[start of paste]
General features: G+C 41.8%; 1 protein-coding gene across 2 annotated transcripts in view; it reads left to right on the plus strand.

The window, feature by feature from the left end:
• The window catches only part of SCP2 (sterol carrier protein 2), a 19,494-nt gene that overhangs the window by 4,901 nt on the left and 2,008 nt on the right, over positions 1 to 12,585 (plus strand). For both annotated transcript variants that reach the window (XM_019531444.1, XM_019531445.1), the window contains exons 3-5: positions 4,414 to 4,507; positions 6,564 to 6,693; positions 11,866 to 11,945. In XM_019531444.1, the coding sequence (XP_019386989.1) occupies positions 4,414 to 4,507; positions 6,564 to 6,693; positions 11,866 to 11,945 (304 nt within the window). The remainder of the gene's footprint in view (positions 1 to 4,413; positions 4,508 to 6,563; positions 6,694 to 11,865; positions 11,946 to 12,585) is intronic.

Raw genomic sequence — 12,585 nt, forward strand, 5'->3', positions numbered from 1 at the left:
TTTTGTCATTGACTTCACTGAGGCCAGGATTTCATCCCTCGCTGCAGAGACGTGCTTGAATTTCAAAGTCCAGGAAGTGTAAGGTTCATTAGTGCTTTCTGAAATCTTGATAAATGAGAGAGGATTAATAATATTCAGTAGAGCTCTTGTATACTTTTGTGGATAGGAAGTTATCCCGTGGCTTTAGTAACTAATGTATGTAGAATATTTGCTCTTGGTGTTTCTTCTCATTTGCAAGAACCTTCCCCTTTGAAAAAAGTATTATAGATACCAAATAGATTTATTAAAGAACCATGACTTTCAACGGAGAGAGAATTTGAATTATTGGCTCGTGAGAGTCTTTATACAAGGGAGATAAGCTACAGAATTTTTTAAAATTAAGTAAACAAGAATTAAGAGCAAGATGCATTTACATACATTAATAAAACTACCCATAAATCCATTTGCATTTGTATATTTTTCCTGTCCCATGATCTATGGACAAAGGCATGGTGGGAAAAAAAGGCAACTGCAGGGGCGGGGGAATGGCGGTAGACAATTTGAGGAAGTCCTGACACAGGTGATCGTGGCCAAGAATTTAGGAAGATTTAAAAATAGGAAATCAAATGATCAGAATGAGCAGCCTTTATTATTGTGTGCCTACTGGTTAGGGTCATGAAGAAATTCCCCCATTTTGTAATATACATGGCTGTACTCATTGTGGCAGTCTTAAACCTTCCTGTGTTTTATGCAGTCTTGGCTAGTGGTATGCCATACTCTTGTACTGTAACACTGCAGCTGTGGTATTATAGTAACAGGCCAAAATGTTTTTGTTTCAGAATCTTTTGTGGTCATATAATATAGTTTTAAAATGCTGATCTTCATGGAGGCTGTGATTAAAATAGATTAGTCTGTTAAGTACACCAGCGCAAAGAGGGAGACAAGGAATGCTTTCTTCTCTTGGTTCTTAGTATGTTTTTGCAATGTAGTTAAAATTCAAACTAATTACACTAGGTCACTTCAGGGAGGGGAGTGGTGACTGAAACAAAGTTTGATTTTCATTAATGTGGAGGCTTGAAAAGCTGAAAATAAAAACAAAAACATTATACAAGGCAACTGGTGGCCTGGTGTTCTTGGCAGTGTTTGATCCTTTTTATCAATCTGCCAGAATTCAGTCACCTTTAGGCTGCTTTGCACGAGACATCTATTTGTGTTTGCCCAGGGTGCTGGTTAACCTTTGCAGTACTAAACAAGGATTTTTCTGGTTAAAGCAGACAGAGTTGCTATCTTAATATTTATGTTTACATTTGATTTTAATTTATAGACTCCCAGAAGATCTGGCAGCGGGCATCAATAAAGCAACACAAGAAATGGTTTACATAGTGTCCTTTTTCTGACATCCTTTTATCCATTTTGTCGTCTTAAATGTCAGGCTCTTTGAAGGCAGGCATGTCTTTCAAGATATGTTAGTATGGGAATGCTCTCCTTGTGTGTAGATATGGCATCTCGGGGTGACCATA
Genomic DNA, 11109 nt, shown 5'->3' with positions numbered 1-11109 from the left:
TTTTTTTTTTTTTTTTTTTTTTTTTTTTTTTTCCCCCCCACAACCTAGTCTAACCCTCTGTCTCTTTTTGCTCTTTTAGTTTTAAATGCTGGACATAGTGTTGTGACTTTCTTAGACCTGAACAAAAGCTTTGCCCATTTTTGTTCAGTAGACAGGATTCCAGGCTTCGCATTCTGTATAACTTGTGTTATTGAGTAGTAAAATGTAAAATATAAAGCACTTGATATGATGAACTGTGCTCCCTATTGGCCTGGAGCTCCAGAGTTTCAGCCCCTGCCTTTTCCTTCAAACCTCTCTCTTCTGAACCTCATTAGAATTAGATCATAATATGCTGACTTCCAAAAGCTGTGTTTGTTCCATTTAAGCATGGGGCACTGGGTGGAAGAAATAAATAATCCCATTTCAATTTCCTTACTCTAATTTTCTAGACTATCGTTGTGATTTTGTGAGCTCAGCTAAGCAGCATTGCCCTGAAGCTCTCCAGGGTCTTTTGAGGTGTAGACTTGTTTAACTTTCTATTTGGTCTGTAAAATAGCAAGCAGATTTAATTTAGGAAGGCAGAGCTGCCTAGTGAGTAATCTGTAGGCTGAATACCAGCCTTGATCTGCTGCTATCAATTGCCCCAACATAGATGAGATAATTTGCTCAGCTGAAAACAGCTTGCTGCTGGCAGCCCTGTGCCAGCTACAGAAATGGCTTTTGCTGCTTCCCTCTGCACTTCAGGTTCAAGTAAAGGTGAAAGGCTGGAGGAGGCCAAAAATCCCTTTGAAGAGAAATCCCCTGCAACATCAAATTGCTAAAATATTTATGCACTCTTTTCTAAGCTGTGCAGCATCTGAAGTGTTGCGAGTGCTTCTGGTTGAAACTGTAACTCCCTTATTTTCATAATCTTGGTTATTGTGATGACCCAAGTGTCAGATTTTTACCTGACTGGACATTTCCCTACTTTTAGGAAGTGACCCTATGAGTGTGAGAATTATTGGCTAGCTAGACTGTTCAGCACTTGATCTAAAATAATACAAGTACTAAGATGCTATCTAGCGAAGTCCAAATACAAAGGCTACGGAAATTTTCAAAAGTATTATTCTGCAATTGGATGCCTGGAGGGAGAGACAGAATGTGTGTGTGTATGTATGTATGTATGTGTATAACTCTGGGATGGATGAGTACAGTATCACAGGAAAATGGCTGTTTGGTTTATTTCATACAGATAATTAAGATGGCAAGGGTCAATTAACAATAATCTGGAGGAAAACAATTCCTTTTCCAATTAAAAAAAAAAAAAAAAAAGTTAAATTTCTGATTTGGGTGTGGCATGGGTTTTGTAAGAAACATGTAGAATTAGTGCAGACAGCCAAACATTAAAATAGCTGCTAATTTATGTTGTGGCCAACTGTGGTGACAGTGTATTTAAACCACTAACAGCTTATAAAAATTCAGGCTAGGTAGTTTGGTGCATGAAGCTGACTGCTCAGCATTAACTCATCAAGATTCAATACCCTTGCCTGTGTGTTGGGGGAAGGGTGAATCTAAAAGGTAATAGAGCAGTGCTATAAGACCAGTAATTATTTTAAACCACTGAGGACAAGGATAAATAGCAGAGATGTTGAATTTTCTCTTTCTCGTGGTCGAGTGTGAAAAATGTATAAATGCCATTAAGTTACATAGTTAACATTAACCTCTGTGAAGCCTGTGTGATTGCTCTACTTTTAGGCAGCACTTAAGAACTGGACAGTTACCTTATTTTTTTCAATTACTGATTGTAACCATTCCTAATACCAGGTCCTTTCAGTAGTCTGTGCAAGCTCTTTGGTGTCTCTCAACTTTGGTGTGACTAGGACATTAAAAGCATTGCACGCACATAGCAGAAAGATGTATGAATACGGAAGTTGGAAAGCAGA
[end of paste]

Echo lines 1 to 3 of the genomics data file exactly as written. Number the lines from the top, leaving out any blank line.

General features: G+C 41.8%; 1 protein-coding gene across 2 annotated transcripts in view; it reads left to right on the plus strand.

The window, feature by feature from the left end:
• The window catches only part of SCP2 (sterol carrier protein 2), a 19,494-nt gene that overhangs the window by 4,901 nt on the left and 2,008 nt on the right, over positions 1 to 12,585 (plus strand). For both annotated transcript variants that reach the window (XM_019531444.1, XM_019531445.1), the window contains exons 3-5: positions 4,414 to 4,507; positions 6,564 to 6,693; positions 11,866 to 11,945. In XM_019531444.1, the coding sequence (XP_019386989.1) occupies positions 4,414 to 4,507; positions 6,564 to 6,693; positions 11,866 to 11,945 (304 nt within the window). The remainder of the gene's footprint in view (positions 1 to 4,413; positions 4,508 to 6,563; positions 6,694 to 11,865; positions 11,946 to 12,585) is intronic.